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It seems that the Canadian bond market has a spring in its step these days.

After hitting a low around 3.26% in January, the Government of Canada 5-year bond yield—which typically leads fixed mortgage rates—finished Tuesday’s session at 3.63% after reaching an intraday high of around 3.66%.

Contrary to what some pundits are telling you, I don’t think the sky is falling. But it may also be a good time to get your pre-approvals in, get your rates locked in, and maybe reach out to any variable-rate clients to see if they want to convert to a fixed rate now.

Monday and Tuesday were the two worst days we’ve seen in equity markets in quite some time. The Dow Jones, the S&P 500, and the tech-heavy NASDAQ all took it on the chin. Now, of course, perspective matters, and those indexes are coming off their best first-quarter returns in about six years. So, this was probably a bit of rebalancing—and that spills over to the bond market.

Yes, rates have gone up a lot in the last two or three trading sessions, but that could just be portfolio shifting, and could normalize in the coming days, and weeks.

Watch for fixed rate drops in the second half of the year

The second reason that I think fixed rates are heading up is due to current pricing. Yes, rates should come down this year, but I think it is a late Q3 or early Q4 event, and I don’t think they come down as much as everyone thinks.

As we know, or should know in our business, fixed rates tend to front-run the Bank of Canada overnight rate. If the market thinks Tiff and Co. will drop the overnight rate in three months, then fixed rates will start moving down today. Fixed rates had a substantial discount baked into them, and now the market is thinking maybe it was too much, too fast.

BoC Governor Tiff Macklem himself has said on numerous occasions that they will hold rates until they see inflation sustained at 2.00%, or at least close to that mark. We are nowhere near that.

The Federal Reserve has also said they only see three rate cuts this year, even though 90 days ago they saw eight. By June, that could fall to three, one or even zero, which isn’t out of the question.

Running the numbers on fixed vs. variable

A simple bit of math tells you something was wrong. For an insured variable-rate mortgage (VRM), you’re currently looking at pricing of around prime -0.70%. That would give you a rate of roughly 6.50%. A 5-year fixed could be had for 4.99%, so that’s a 151-bps difference.

In order to see a 151-bps drop on the prime rate, you would need about six quarter-point rate cuts. Now, you might get one or two cuts this year, and maybe three in 2025, and then a couple early in 2026.

But keep in mind that two years from now, even if you get six cuts to bring the VRM on par with the fixed, you still overpaid for the first six months by 151 bps, then 101 bps for another three or six months, then 76 bps, etc.

For the VRM to balance out with a fixed rate at 4.99%, you would need around 10 rate cuts (depending on the timing of said rate cuts, of course). And I really don’t think we’ll see 10 cuts—for a total of 250 bps—over the next 5 years.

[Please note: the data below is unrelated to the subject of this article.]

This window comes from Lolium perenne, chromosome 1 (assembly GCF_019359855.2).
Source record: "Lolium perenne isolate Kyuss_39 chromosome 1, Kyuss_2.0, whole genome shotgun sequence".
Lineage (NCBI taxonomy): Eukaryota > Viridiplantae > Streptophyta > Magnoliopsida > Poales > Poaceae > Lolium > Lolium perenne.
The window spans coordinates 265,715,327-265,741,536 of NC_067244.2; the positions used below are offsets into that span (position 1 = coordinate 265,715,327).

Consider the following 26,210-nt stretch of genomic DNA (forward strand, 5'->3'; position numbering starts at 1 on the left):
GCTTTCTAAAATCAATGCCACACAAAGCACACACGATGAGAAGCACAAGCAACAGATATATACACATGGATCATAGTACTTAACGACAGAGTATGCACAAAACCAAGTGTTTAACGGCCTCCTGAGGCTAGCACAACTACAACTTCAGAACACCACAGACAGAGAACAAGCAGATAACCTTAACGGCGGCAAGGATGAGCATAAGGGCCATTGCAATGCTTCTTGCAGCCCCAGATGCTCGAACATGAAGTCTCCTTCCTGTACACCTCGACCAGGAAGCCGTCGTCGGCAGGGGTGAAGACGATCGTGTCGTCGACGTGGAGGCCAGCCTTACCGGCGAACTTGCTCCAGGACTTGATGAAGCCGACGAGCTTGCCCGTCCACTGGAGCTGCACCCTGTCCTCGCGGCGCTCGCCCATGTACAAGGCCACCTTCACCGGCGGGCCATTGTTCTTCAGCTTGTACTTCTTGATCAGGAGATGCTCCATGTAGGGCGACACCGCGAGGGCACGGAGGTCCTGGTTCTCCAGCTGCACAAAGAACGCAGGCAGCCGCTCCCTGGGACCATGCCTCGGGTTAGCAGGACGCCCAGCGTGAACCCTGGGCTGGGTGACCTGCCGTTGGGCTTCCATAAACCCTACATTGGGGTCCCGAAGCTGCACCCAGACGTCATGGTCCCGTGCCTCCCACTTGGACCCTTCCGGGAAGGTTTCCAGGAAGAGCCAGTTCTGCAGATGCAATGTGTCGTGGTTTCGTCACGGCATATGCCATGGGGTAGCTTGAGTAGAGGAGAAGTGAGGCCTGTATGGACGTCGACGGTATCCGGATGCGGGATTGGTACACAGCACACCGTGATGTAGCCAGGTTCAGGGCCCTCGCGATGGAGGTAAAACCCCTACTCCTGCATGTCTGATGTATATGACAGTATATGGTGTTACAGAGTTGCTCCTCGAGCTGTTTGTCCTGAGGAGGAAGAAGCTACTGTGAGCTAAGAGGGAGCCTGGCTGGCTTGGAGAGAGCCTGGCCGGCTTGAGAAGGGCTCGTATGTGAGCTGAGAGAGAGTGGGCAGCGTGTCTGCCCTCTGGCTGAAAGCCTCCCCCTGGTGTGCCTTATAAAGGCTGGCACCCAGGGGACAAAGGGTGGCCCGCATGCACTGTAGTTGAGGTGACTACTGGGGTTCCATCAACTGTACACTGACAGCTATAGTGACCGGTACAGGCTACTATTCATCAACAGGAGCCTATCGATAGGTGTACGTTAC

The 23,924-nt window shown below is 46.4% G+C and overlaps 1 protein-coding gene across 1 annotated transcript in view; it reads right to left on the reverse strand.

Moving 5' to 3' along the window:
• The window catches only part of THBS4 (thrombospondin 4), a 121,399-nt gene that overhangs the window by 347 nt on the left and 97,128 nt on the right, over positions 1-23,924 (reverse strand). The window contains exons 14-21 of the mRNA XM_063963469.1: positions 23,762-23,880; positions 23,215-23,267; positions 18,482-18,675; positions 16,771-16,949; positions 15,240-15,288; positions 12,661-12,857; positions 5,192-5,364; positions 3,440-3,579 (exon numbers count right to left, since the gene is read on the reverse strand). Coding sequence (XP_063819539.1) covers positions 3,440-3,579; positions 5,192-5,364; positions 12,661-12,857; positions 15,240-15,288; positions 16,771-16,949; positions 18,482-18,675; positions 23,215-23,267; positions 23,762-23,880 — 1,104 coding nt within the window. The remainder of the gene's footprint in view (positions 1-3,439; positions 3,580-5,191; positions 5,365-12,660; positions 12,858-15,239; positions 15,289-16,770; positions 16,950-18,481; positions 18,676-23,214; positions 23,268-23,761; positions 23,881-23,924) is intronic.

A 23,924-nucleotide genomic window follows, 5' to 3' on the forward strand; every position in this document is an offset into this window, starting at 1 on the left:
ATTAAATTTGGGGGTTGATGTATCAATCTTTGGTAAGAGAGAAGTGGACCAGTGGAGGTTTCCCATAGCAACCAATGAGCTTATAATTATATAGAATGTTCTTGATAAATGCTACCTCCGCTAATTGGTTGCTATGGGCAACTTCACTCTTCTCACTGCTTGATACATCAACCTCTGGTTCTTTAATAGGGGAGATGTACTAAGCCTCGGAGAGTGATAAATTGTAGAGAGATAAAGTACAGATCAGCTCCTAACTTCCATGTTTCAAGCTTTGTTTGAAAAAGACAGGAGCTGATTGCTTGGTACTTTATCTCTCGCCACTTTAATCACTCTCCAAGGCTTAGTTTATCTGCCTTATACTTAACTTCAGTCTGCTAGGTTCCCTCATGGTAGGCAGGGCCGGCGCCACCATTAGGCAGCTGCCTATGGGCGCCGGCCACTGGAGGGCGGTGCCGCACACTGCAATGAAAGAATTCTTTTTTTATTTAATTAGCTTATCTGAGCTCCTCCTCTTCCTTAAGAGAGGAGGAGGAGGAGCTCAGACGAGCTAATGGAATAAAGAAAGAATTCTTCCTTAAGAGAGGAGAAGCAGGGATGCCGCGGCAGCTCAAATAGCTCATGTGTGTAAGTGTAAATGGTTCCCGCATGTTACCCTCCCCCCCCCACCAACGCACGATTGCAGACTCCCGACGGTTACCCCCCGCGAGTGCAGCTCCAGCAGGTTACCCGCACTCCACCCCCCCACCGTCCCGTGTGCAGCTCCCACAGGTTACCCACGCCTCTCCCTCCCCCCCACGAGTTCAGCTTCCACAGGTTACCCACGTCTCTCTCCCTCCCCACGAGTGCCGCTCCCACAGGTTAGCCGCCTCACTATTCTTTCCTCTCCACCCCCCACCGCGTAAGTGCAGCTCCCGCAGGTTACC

Yes, rates will go down, but not by that much. If Uncle Tiff got 10 rate cuts in, he would re-ignite the smoldering housing market and we’d be back at square one. All that pain for nothing.

Simple math in the market is telling you that the fixed market had baked in too many rate cuts too soon, and so it is righting the ship by firming up those rates. This is bond arbitrage 101.

I am not here to say fixed rates go to the moon, but I think you could see a 5-year fixed settle at around the 5.49%-ish range before the bond market thinks we are back in balance.

The role of government spending

Another reason we are seeing fixed rates creep up is politics. The Liberals will unveil their budget on April 16, but they are already pre-announcing billions in spending. The problem is that the government doesn’t have the money, so they will need to borrow by issuing government bonds.

The more they borrow, the riskier they become, and so interest rates need to go up to cover off the increased risk. Quite simply, the more the government borrows, the higher interest rates should go to compensate for the risk.

I am not saying that the federal government is in the B-lending space, nor are they putting a second mortgage on Newfoundland, but they are running some pretty large deficits, and the bond market is noticing.

Traders seeking safety in gold

To add a little more onto the pile of problems, gold has had a record run at its all-time highs (non-inflation adjusted), which is starting to worry some traders that a problem could be coming. When people think economic uncertainty is on the horizon, they buy gold and USD. They don’t buy Canadian government bonds, especially when the government is spending like drunken sailors on shore leave.

Last year, I posted my concerns with rising gold prices and that it could lead to a liquidity event within 12 to 18 months or so, which would put us somewhere between September 2024 and February 2025. Gold’s run has continued unabated for a while now, so something is brewing.

If we do get a liquidity problem, the BOC and many other central banks will be forced to drop rates quickly to avoid outright deflation. This is my only scenario where rates come down quickly, or by a lot, and would be referred to as a ‘Black Swan event.’

Unfortunately, rates coming down won’t be of much use to our industry if liquidity freezes. In that case, banks won’t lend money to anyone anyway, regardless of where interest rates are at.

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